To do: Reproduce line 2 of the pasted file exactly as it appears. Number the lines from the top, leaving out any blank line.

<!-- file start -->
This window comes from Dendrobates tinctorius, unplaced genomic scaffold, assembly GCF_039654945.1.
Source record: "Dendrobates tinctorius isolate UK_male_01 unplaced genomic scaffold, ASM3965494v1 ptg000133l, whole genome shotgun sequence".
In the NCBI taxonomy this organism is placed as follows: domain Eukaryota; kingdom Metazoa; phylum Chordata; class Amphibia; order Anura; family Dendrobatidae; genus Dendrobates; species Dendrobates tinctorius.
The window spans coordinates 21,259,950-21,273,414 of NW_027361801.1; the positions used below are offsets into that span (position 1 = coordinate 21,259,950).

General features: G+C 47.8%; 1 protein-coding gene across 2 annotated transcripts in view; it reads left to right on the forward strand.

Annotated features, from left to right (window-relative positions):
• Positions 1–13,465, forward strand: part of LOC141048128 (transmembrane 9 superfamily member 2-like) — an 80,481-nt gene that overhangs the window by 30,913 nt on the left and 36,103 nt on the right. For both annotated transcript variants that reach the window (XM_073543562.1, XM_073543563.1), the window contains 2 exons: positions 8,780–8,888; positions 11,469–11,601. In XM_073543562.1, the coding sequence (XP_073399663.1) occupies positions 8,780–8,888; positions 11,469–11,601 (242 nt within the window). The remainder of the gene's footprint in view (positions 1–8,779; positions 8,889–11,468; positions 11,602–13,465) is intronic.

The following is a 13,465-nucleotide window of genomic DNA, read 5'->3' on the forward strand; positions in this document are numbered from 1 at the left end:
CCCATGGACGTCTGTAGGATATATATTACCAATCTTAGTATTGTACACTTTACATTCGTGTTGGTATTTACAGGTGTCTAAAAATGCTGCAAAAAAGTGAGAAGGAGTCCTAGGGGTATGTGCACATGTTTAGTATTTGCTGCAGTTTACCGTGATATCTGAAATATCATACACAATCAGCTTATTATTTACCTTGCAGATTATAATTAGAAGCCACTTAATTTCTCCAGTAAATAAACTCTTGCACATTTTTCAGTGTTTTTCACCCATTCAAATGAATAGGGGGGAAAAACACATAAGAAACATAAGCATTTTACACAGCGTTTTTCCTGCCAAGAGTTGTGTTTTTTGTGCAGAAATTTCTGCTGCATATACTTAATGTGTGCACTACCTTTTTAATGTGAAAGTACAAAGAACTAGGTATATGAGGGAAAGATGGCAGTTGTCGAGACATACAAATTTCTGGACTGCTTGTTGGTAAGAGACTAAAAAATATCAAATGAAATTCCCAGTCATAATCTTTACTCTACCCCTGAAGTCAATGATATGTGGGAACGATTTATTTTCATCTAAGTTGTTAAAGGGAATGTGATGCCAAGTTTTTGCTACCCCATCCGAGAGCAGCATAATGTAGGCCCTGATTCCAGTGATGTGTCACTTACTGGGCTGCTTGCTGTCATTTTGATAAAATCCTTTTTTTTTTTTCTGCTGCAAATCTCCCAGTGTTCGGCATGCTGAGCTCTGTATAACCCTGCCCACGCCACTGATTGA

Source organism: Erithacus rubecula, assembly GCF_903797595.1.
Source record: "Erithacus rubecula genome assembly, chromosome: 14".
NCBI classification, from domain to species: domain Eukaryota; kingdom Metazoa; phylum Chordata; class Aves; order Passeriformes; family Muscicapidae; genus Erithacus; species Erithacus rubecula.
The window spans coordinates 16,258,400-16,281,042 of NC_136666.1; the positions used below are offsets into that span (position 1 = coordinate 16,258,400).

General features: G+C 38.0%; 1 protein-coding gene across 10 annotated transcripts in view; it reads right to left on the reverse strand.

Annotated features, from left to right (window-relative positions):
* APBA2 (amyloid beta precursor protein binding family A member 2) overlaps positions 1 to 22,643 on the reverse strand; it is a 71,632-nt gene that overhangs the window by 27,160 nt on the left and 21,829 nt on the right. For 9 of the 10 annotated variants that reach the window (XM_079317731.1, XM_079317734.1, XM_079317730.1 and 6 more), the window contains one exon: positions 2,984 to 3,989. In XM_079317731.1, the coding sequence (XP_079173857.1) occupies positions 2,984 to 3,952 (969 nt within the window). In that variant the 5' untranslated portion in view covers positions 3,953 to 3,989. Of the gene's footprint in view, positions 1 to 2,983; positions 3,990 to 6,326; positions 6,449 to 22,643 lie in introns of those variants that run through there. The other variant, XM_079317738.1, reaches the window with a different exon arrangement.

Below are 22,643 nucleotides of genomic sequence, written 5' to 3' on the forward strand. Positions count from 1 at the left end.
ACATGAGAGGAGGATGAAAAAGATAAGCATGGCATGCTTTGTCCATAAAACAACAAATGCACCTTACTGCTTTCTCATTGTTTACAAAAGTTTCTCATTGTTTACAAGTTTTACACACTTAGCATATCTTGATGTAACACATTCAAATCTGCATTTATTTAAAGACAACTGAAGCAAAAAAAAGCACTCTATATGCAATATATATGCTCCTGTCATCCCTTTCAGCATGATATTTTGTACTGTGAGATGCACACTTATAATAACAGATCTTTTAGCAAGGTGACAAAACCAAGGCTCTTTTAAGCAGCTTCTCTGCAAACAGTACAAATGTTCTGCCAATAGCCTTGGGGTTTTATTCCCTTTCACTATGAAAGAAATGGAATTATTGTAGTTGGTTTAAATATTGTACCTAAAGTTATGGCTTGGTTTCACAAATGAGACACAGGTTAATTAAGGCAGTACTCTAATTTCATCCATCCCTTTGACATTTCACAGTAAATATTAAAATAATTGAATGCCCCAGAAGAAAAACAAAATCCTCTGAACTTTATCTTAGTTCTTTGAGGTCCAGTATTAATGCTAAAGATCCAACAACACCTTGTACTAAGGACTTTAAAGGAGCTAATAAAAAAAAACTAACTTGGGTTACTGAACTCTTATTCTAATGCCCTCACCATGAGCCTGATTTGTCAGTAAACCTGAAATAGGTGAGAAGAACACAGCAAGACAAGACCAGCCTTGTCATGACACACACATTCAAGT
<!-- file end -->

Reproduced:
Source record: "Dendrobates tinctorius isolate UK_male_01 unplaced genomic scaffold, ASM3965494v1 ptg000133l, whole genome shotgun sequence".